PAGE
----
• credarkspace

    I don't know that I would've survived this encounter - I certainly would have fought as hard as possible to avoid it, including injuring or killing the doctors and cops trying to rape me. Why haven't they been arrested? In Charlotte NC where a cop recently shot an innocent wreck victim, he was arrested within hours - proving that there are good cops willing to do the right thing.

  • Philip Ngai

    Don't you think the doctors may have been scared of what the police would do to them if they also refused to cooperate?

  • MingoV

    The physician committed medical malpractice as well as battery. A physician cannot legally perform medical procedures on a non-consenting competent adult unless there is a valid court order requiring the procedure.* Even then, a physician can refuse. Performing an invasive procedure on a non-consenting adult meets the criminal definition of battery. I don't believe that qualified immunity works against a criminal charge. Therefore, even if the victim cannot sue for malpractice, he should press charges for battery.

  • Matthew Slyfield

    Since the procedures were performed against the patient's well at the behest of the police then the responsible Police Department should be required to pay the medical bills even if it was a legal search.

  • Philip Ngai

    I'm sure the doctors were told there was a search warrant.

  • Craig L

    I enjoy the debate in the Volokh comments over whether the dog should be shot.

  • marque2

    I would like to point out that this is not an example of our Drug war gone bad. It is an example of police brutality and overreach. If the Drug war went away, we would hear about just as many of these cases but with different methods, and different victims. In CA, for instance, drugs have pretty much been decriminalized, so we hear about police frequently beating and shooting homeless people to death.

    Legalize the drugs, but that doesn't make the problem with police go away. The drug war did not kill Giggles!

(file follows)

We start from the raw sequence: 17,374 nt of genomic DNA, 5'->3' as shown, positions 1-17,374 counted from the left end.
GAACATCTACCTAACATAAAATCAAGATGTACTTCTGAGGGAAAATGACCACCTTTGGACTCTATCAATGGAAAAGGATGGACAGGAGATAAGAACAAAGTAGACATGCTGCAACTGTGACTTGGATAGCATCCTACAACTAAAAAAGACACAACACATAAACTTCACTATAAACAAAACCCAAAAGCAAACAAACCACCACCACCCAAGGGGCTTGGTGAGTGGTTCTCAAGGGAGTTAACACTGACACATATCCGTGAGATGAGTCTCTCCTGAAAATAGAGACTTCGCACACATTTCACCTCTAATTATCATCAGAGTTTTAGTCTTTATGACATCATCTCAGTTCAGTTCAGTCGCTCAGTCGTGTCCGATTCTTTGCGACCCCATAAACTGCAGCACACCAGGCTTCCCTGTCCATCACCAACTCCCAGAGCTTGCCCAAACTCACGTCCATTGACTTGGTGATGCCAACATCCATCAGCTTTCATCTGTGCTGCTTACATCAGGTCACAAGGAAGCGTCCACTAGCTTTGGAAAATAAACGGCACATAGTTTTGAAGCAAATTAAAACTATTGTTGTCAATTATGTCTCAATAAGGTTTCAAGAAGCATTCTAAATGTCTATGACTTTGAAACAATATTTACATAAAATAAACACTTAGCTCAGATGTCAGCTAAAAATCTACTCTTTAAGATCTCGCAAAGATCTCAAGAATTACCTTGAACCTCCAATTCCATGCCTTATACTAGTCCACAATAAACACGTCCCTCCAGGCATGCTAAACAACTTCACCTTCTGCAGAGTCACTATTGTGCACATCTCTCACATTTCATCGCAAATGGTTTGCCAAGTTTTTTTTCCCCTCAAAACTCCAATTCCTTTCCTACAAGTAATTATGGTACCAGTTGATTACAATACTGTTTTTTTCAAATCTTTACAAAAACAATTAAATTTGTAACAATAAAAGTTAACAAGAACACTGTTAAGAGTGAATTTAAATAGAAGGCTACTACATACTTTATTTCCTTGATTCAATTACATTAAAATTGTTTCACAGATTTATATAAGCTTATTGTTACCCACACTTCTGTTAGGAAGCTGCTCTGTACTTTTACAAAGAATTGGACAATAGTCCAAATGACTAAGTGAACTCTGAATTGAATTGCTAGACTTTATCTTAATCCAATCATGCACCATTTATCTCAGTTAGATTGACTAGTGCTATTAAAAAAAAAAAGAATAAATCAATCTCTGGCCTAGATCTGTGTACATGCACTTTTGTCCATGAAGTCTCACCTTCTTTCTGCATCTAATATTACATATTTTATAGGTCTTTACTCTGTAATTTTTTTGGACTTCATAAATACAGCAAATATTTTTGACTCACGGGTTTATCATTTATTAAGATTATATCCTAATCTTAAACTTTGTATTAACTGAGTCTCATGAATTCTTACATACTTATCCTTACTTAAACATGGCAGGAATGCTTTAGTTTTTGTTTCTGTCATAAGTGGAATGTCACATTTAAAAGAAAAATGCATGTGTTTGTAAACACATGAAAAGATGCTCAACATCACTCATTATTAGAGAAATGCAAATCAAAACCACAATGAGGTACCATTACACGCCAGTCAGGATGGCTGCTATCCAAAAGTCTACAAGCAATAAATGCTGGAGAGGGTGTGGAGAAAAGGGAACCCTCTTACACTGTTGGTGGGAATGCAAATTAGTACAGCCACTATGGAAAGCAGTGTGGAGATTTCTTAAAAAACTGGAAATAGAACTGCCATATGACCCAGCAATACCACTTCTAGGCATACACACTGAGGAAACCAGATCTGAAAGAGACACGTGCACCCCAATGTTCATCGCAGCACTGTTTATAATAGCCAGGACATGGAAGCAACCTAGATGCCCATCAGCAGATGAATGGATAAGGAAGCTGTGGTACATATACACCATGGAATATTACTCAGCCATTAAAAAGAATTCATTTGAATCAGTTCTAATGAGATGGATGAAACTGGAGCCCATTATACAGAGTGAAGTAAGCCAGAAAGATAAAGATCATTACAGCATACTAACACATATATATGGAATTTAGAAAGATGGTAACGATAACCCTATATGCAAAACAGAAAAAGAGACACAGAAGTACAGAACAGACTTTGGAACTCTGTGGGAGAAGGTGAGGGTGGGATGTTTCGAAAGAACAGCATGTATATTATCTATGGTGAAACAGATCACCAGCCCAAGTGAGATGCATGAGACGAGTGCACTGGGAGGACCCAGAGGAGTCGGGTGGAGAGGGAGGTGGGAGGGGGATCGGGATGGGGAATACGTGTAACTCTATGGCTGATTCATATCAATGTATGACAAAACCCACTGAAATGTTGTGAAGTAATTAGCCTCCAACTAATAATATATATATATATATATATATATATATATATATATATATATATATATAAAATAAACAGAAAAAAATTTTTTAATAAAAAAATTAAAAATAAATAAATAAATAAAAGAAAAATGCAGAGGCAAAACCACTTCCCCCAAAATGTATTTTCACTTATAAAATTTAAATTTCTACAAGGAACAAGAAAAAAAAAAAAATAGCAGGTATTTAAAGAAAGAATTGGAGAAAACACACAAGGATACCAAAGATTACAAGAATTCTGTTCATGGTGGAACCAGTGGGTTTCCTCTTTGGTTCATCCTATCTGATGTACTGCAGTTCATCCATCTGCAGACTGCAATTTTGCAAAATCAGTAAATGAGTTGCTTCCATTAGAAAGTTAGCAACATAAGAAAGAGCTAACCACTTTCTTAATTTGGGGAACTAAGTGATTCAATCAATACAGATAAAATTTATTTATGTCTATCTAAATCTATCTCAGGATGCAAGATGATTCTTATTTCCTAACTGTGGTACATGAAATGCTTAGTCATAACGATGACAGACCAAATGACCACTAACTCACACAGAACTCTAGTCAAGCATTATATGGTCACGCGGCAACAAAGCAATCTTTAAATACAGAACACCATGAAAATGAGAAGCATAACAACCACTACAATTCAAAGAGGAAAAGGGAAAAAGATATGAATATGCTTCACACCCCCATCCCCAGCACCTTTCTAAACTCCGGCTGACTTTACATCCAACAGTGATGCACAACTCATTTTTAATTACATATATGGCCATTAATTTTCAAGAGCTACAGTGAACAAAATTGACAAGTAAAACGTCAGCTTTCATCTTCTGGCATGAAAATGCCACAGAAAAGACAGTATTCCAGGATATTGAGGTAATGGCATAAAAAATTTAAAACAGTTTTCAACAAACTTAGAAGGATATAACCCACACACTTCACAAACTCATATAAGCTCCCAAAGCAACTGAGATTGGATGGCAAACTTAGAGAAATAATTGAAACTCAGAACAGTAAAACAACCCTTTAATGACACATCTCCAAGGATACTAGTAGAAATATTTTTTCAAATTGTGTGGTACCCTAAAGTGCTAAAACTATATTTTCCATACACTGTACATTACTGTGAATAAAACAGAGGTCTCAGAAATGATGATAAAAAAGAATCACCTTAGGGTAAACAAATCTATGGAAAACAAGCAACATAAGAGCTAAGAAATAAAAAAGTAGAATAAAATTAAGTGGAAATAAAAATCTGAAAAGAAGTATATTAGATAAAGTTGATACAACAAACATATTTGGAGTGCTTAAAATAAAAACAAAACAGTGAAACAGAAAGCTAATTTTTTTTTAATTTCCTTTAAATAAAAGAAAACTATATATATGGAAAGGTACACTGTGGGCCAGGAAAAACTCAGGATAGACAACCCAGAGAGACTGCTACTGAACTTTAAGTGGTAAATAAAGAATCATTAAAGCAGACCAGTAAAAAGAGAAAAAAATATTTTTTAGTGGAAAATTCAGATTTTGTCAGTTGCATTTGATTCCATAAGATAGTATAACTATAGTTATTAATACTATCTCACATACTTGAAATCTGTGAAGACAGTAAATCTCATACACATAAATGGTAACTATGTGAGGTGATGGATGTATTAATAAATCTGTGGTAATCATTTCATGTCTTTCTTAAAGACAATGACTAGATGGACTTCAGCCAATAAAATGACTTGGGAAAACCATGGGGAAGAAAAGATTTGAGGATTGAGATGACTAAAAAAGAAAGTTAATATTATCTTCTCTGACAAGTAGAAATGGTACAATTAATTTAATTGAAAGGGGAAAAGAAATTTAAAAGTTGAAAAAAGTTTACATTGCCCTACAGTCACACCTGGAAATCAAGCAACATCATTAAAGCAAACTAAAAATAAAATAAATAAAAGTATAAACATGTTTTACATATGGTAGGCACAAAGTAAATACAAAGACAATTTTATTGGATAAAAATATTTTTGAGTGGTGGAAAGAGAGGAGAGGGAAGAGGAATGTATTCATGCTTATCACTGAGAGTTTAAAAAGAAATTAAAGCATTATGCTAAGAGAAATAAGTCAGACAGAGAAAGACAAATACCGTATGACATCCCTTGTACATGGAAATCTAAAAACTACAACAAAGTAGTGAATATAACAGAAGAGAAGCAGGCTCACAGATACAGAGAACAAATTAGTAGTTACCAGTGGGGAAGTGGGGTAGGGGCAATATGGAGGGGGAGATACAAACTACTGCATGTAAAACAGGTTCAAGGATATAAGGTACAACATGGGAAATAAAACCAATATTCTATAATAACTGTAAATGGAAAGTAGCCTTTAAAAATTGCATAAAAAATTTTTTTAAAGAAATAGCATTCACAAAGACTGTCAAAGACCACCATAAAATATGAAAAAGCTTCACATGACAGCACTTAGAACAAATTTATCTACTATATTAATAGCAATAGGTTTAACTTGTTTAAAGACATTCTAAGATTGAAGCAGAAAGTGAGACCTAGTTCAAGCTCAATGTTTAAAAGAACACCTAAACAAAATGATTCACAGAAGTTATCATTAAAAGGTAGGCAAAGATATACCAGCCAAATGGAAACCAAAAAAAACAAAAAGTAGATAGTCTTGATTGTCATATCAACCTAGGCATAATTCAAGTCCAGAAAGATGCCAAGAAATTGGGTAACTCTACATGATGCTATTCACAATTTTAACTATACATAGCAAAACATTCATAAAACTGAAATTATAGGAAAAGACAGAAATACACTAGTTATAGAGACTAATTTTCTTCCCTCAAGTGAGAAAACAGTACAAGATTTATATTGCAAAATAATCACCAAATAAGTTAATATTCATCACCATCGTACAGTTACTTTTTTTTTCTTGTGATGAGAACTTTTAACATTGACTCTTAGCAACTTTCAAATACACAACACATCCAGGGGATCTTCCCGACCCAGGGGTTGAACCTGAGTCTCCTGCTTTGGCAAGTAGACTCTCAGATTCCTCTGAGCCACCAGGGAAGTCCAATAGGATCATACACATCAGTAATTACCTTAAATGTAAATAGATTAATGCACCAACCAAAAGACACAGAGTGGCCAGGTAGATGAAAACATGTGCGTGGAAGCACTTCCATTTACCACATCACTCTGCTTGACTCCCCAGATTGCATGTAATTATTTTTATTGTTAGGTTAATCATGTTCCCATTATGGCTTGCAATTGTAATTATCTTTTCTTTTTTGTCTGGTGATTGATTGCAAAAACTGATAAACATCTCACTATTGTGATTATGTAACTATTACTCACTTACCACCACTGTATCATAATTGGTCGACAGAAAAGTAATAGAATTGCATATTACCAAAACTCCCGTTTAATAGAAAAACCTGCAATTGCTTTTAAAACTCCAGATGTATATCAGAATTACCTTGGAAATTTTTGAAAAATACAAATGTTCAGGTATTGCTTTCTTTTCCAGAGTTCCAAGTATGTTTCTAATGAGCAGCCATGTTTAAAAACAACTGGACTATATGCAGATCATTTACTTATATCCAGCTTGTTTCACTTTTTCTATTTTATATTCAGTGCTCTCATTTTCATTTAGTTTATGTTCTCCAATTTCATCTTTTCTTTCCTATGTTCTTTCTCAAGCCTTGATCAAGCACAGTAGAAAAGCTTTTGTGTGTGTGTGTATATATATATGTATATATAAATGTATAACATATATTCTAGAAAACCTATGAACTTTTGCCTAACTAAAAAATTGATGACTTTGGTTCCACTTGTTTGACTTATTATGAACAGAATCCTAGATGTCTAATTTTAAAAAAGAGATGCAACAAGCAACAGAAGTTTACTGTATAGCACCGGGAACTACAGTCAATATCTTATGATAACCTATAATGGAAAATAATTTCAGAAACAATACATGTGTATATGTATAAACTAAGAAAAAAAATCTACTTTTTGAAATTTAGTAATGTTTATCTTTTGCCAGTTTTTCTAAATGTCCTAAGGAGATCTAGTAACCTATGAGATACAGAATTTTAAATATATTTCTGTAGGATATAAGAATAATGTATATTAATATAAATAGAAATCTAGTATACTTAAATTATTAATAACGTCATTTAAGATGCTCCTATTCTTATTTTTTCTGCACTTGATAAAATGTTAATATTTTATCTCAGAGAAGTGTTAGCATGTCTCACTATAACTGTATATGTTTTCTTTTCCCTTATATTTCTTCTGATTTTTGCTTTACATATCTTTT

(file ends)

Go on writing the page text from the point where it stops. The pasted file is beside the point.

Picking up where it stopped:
• marque2

    I am not sure why this poor guy was told he had to pay for the procedures. Esp when they didn't find anything. It would be one thing if they found half a pound of crack up his, well crack, but there was nothing.

  • marque2

    Apparently cops can get their dogs to go on alert on command as well. It is quite possible the officers had the dog go wild on purpose.

  • sean2829

    I thought colonoscopies were supposed to be free under Obamacare.

  • Matthew Slyfield

    The problem is it isn't the police that billed the poor guy for medical procedures. He got billed by the hospital. Why should the hospital care whether anything was found or not, the procedures were requested by the police the bill should have been sent to the police.

  • marque2

    Only if it is part of your annual physical.

  • philyew

    I don't disagree, but that argument has apparently already been lost - at least for the present. What I meant was that, ultimately, the costs will have to be correctly assigned, if the warrant was executed illegally.

  • perlhaqr

    Hey. Drugs are bad.

  • perlhaqr

    Worse than this, apparently.

  • Matthew Slyfield

    "but that argument has apparently already been lost"

    No, that argument has not been lost, it hasn't even taken place yet. My understanding is that the suspect only recently received the hospital bill and has not yet had the opportunity to contest it in court or otherwise.

  • http://itsaboutliberty.com/index.php MNHawk

    Which is why these guys DO probably have a case. The dog isn't certified. Government can't just go around literally raping people for no cause.

  • philyew

    I think we are essentially taking the same view of this incident, but these questions will depend on whether the first legal step will be to dispute the billing, or the legality of the way the warrant was executed.